Century Wings CW778962 US Navy Vought A-7E Corsair II Attack Aircraft - AJ401, VA-86 "Sidewinders", USS Nimitz (CVN-68), 1978 (1:72 Scale)
"Obsolete weapons do not deter."
- British Prime Minister Margaret Thatcher
The Ling-Temco-Vought A-7 Corsair II is a carrier-based subsonic light attack aircraft design that was introduced to replace the A-4 Skyhawk in US Naval service and based on the successful supersonic F-8 Crusader aircraft produced by Chance Vought. The A-7 was one of the first combat aircraft to feature a head-up display (HUD), doppler-bounded inertial navigation system (INS), and a turbofan engine. It initially entered service with the United States Navy during the Vietnam conflict and was then adopted by the United States Air Force to replace their A-1 Skyraiders that were borrowed from the Navy as well as with the Air National Guard. It was exported to Greece (in the 1970s), Portugal and Thailand (in the late 1980s).
In 1962, the United States Navy began preliminary work on VAX (Heavier-than-air, Attack, Experimental), a replacement for the A-4 Skyhawk with greater range and payload. A particular emphasis was placed on accurate delivery of weapons to reduce the cost per target. The requirements were finalized in 1963 and in 1964, the Navy announced the VAL (Heavier-than-air, Attack, Light) competition. Contrary to USAF philosophy, which was to employ only supersonic fighter bombers such as the F-105 Thunderchief and F-100 Super Sabre, the Navy felt that a subsonic design could carry the most payload the farthest distance. One story illustrated that a "slow fat duck" could fly nearly as fast as a supersonic one, since carrying dozens of iron bombs also restricted its entry speed, but a fast plane with small wings and an afterburner would burn up a lot more fuel. To minimize costs, all proposals had to be based on existing designs. Vought, Douglas Aircraft, Grumman, and North American Aviation responded. The Vought proposal was based on the successful F-8 Crusader fighter, having an identical configuration, but more short and stubby, with a rounded nose. It was selected as the winner on 11 February 1964, and on 19 March the company received a contract for the initial batch of aircraft, designated A-7. In 1965 the aircraft received the popular name Corsair II, after Vought's highly successful F4U Corsair of World War II.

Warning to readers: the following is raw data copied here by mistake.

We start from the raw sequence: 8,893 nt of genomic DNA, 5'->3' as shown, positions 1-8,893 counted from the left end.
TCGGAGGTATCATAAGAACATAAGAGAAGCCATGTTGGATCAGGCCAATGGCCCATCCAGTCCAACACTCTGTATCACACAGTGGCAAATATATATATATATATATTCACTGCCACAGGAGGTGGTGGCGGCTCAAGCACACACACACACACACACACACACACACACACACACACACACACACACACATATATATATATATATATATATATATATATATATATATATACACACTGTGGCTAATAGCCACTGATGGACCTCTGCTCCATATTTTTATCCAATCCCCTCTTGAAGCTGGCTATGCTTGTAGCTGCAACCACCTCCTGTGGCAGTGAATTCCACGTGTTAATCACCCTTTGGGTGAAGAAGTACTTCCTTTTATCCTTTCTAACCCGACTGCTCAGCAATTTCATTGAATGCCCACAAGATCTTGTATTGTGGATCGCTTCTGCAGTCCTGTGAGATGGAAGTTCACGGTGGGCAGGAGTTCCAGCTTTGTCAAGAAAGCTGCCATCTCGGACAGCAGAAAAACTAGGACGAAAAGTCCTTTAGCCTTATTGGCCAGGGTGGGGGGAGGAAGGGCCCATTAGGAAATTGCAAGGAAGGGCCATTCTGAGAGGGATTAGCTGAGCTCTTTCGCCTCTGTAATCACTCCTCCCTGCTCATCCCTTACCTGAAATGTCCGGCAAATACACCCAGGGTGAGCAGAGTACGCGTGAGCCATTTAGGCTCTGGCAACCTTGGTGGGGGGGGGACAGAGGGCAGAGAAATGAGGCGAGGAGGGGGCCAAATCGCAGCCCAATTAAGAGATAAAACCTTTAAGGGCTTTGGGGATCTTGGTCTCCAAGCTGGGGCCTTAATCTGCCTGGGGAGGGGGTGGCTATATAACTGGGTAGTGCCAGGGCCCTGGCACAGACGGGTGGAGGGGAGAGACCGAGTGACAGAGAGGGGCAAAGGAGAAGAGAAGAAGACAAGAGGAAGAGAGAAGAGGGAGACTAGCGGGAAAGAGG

Compared to the F-8 Crusader fighter, the A-7 had a shorter, broader fuselage. The wing was made larger, and the unique variable incidence wing of the F-8 was deleted. To achieve the required range, A-7 was powered by a Pratt & Whitney TF30-P-6 turbofan producing 11,345 lbf (50.5 kN) of thrust, the same innovative combat turbofan produced for the F-111, but without the afterburner needed for supersonic speeds. Turbofans achieve greater efficiency by moving a larger mass of air at a lower velocity.
The aircraft was fitted with an AN/APQ-116 radar which was integrated into the ILAAS digital navigation system. The radar also fed a digital weapons computer which made possible accurate delivery of bombs from a greater stand-off distance, greatly improving survivability compared with faster platforms such as the F-4 Phantom II. It was the first US aircraft to have a modern Heads-Up Display, now a standard instrument, which displayed information such as dive angle, airspeed, altitude, drift, and aiming reticle. The integrated navigation system allowed for another innovation - the projected map display system (PMDS) which accurately showed aircraft position on two different map scales.
Pictured here is a 1:72 scale replica of an USN A-7E Corsair II attack aircraft that was attached to VA-86 Sidewinders, then embarked upon the USS Nimitz during 1978. Only 1,000 pieces produced. Sold Out!
Wingspan: 6.5 inches
Length: 7.75 inches
Release Date: August 2010
Historical Account: "Whiz Kid" - Secretary of Defence Robert McNamara prodded the Air Force to adopt not only the hugely successful F-4 Phantom II, but also the Navy's A-7 Corsair as a low cost follow-on to F-105s until the troubled F-111 came online. The Air Force ordered the A-7D with a fixed high speed refueling receptacle behind the pilot optimized for the KC-135's flying boom rather than the folding long probe of Navy aircraft. They opted for the M61 Vulcan cannon rather than the twin single-barrel 20 mm cannon, and changed to the Allison TF41-A-1 engine, which was a licenced version of the British Rolls-Royce Spey.
The TF41-A-1 engine produced 14,500 lbf (64 kN) of thrust. Later Navy versions would adopt this gun and engine.
The A-7 enjoyed the fastest and most trouble-free development period of any American combat aircraft since World War Two.
The YA-7A made its first flight on September 27th, 1965, and began to enter Navy squadron service late in 1966. The first Navy A-7 squadrons reached operation status on February 1st, 1967, and began combat operations over Vietnam in December of that year.